While more and more Americans are turning to electronic cigarettes as an alternative to cancer-causing cigarettes made of paper and tobacco, doctors and government health officials still don’t know what effect so-called “vaping” has on health.
Now researchers at The Ohio State University Comprehensive Cancer Center – Arthur G. James Cancer Hospital and Richard J. Solove Research Institute (OSUCCC – James) are launching two clinical studies aimed at determining how using e-cigarettes affects a user’s health. Healthy volunteers who use tobacco products are being recruited for the studies.
For the first study, researchers are recruiting about 60 cigarette smokers, e-cig users, smokeless tobacco users and non-smokers to help the scientists determine whether e-cig use impacts lung health differently than traditional cigarettes. In the second study, researchers are seeking several hundred smokers who are otherwise in good health so the scientists can evaluate whether e-cigarettes and other tobacco products expose users to cancer-causing chemicals and other smoke toxins.
The research project was announced Nov. 1, several weeks before the annual Great American Smokeout, an American Cancer Society promotion that encourages smokers to quit, even for one day, on the third Thursday of November. Believing that electronic cigarettes are safer, many smokers attempt to quit regular tobacco by switching to vaping.
So far, there is no hard evidence that using electronic cigarettes is better or worse than smoking regular cigarettes, according to Peter Shields, MD, deputy director of the OSUCCC and a thoracic medical oncologist at The James.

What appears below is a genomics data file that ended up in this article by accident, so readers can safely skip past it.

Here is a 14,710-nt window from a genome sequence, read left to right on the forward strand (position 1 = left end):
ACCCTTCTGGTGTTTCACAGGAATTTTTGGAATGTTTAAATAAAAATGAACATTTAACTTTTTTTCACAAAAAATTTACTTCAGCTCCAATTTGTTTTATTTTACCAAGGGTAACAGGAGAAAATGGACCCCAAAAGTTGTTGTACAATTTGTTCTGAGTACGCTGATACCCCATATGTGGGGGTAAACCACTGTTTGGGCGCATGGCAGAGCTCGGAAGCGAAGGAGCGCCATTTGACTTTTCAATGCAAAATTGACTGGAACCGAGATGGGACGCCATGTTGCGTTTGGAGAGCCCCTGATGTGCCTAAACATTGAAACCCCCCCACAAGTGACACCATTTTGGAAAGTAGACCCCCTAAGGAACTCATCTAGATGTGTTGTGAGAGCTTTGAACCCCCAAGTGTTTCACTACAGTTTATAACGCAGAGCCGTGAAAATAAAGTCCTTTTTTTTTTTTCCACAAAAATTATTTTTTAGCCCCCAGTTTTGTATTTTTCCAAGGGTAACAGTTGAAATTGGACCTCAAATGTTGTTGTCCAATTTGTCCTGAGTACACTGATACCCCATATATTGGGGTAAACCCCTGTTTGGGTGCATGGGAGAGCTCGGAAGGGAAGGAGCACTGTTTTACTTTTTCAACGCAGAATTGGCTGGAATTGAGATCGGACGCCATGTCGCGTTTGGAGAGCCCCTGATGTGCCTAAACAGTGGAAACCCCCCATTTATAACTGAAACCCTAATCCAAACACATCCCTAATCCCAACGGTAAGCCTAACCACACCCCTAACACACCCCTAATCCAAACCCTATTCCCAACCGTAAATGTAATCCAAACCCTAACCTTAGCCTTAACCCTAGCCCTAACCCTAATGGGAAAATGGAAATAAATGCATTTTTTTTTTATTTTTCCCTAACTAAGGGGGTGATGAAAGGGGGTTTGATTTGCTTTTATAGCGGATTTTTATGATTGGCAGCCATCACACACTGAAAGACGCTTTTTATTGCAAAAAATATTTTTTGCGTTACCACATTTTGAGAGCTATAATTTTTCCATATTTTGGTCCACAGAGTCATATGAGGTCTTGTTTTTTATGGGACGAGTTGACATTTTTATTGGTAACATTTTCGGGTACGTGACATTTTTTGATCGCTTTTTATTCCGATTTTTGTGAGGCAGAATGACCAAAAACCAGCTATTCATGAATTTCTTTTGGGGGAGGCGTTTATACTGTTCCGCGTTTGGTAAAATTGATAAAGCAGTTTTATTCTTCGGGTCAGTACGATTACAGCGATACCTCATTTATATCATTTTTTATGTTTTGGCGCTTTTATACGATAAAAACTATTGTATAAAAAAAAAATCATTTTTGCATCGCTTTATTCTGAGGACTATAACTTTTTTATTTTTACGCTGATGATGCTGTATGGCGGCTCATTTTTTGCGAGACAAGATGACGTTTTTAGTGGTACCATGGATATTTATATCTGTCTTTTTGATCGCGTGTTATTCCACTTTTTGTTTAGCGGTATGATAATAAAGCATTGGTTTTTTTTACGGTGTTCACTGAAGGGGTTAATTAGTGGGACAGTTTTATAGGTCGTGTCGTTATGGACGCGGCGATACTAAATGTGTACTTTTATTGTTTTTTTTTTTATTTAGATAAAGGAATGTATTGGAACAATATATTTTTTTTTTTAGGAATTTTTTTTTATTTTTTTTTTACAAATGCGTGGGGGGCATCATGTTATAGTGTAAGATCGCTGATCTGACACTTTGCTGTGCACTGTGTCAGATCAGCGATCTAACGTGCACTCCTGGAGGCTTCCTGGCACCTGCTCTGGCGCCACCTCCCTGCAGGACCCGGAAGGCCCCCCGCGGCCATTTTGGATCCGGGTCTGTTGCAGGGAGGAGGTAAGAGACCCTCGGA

“There is minimal data available regarding the direct health effects of e-cig use or vaping, but these products have gained rapid popularity among existing smokers and non-smokers alike, including young adults,” Shields says. “We are concerned that people assume these products have fewer negative health effects as compared with cigarettes and other tobacco products. The reality is that they are still a tobacco product, and people are still inhaling potentially harmful chemicals. They should not be considered a ‘safer’ option until science has the opportunity to catch up with the consumer market.”
Electronic cigarettes use liquid containing nicotine, as well as varying compositions of flavorings, propylene glycol, glycerin, and other ingredients. The liquid is heated into an aerosol that the user inhales. Nicotine is an addictive chemical found in tobacco. It acts as both a stimulant and a relaxant.
Although an electronic cigarette can provide nicotine without the cancer-causing tar inhaled by smoking tobacco, the U.S. Food and Drug Administration (FDA) has not approved any e-cigarette as a safe or effective method to help smokers quit.
The OSUCCC – James research is funded by the FDA and the National Cancer Institute to guide consumer regulation of tobacco products based on scientific findings.
While finding a safe way to quit smoking is still the best way to reduce the risk of lung cancer, oncologists say CT screenings are the best procedures for detecting lung cancer in its early stages among people at the highest risk for this disease.
Lung cancer screenings are recommended because, by the time more obvious symptoms arise, it’s often too late to cure the disease. Screenings have improved the early detection rate, and lung cancer treatments are showing better results. Survival rates have increased from as low as just a few months to years, according to David Carbone, MD, PhD, a researcher and director of the Thoracic Oncology Center at the OSUCCC – James.
To learn more about the lung cancer team at the – OSUCCC – James, visit cancer.osu.edu/lungcancer or call 1-800-293-5066. Lung cancer screenings are offered every week at the Martha Morehouse Medical Plaza Tower Building and at Ohio State University Hospital East, both in Columbus.